These principles are consistent. There are obligations of civility and respect for others that underlie rational discourse. Harassment not only shows grave disrespect for the dignity of others but also impedes the free discussion and exchange of ideas.

This policy statement seeks to define the circumstances under which behavior affecting the HGSE community may constitute impermissible harassment or discrimination and grounds for disciplinary action. It also seeks to clarify the point at which protected free expression ends and prohibited harassment or discrimination begins.

The following discussion addresses discrimination and harassment other than sexual and gender-based harassment. Sexual and gender-based harassment are governed by the policies and procedures adopted by the University and implemented by HGSE, and set forth in this Handbook.

HGSE’s policy is to make decisions concerning applicants, students, faculty, and staff on the basis of the individual’s qualifications to contribute to Harvard’s educational objectives and institutional needs. It is also impermissible for any member of the HGSE community to engage in harassment of others. The principle of not harassing or discriminating against individuals based on characteristics such as race, color, sex, gender identify, sexual orientation, religion, creed, national origin, age, ancestry, veteran status, or disability unrelated to job or course of study requirements is consistent with the purposes of a university and with the law.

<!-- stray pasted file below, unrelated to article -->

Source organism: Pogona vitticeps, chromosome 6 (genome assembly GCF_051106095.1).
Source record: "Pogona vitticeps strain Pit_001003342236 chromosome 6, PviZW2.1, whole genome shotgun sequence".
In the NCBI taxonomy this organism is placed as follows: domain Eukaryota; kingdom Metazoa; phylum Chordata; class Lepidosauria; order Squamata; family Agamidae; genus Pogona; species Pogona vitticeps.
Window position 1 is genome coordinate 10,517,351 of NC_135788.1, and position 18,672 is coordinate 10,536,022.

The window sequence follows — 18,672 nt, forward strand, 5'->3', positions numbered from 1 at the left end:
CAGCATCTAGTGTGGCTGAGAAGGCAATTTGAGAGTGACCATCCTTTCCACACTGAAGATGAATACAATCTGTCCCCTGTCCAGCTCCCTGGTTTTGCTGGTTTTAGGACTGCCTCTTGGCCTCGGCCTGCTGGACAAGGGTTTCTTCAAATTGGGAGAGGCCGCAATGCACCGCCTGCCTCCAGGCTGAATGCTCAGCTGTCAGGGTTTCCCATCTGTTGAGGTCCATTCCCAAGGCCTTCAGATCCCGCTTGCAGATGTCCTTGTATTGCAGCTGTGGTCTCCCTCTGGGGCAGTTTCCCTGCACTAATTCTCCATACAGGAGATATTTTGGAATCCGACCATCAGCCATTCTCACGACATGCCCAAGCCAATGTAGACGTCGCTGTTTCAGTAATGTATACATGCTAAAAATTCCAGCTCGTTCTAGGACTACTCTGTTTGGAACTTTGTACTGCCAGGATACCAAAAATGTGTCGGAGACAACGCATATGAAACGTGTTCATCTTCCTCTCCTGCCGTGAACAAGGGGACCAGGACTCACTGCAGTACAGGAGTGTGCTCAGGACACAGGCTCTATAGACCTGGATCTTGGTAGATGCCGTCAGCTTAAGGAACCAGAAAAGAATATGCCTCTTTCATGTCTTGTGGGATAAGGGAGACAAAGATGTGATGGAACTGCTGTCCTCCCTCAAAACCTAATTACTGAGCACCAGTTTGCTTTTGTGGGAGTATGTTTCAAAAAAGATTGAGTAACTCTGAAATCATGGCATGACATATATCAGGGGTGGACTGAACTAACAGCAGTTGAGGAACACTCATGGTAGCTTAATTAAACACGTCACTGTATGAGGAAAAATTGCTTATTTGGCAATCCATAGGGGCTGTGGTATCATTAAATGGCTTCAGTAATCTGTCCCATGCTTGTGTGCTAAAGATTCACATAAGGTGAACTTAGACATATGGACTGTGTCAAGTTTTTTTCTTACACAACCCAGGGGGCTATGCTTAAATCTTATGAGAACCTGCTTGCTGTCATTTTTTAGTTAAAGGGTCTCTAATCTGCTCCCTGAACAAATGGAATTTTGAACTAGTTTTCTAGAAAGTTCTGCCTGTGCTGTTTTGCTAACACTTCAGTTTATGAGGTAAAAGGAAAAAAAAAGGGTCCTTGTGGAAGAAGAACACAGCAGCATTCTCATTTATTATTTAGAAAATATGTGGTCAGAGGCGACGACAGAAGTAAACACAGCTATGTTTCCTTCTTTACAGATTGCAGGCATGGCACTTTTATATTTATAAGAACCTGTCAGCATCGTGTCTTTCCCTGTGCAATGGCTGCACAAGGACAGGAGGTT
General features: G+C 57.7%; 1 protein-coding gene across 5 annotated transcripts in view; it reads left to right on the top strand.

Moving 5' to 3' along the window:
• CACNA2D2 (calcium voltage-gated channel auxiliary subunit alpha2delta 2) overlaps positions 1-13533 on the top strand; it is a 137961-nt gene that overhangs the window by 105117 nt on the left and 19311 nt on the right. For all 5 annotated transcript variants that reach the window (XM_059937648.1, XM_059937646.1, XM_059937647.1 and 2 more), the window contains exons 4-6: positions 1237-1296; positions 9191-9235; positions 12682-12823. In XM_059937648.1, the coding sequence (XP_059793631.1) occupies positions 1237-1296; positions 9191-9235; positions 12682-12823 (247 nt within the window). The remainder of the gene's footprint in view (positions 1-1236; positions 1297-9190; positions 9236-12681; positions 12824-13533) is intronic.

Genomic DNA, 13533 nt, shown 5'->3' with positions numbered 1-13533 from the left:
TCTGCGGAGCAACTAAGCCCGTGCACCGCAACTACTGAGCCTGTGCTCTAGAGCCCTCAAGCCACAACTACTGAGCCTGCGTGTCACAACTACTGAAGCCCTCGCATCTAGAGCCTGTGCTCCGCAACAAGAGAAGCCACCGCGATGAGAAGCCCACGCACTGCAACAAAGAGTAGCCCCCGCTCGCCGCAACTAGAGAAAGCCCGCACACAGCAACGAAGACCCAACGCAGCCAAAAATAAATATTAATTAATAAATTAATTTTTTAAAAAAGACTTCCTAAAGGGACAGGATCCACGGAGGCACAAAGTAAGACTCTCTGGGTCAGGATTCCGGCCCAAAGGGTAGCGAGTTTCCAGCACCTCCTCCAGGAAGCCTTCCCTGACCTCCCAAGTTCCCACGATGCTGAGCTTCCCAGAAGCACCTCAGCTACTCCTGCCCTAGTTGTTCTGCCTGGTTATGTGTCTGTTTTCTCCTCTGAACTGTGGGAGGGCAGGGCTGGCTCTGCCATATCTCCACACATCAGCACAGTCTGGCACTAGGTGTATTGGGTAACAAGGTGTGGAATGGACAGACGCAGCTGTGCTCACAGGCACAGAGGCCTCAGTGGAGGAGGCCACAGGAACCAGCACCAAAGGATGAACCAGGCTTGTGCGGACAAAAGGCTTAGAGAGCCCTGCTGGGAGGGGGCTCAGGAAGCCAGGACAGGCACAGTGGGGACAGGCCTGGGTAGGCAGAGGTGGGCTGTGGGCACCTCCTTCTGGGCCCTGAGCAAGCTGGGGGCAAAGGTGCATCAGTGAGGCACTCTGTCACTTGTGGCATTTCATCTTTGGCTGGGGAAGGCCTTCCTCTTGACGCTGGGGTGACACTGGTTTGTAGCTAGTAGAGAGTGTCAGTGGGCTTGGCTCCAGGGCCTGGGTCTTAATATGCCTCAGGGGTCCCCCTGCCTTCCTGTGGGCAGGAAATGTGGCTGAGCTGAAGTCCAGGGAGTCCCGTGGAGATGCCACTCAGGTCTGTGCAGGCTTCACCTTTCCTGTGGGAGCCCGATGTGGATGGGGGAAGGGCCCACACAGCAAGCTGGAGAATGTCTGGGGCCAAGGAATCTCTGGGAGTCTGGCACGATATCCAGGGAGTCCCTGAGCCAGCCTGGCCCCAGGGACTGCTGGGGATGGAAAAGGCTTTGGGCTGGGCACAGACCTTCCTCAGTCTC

Harassment or discrimination is particularly objectionable when it involves the abuse of HGSE authority. 

Discrimination and harassment, as described in the following section, may be grounds for disciplinary action such as censure, probation, separation, dismissal, or expulsion.

Physical Harassment

Certain physical acts may constitute harassment, for example: physical intimidation, defacing or damaging property, interference with freedom of movement, and other forms of behavior that violate federal or state civil rights laws. Under HGSE policy, such acts are impermissible whether or not they are based on certain characteristics (such as race, color, sex, gender identity, sexual orientation, religion, creed, national origin, age, ancestry, veteran status, or disability). Physical harassment is subject to discipline regardless of whether it is accompanied by verbal or symbolic expression.

Purely Verbal or Symbolic Harassment

Certain purely verbal or symbolic expression also may constitute harassment and may violate federal or state civil rights laws. Depending on the circumstances, verbal expressions may be subject to discipline where, from the standpoint of a reasonable person, they (1) are addressed directly to one or more persons; (2) insult, stigmatize, or intimidate those persons; and (3) indicate grave disrespect and intent to demean those persons.

Such harassment, even though purely verbal or symbolic, is contrary to the pursuit of inquiry and education and may be punished under existing procedures because it violates the balance of rights on which the University is based.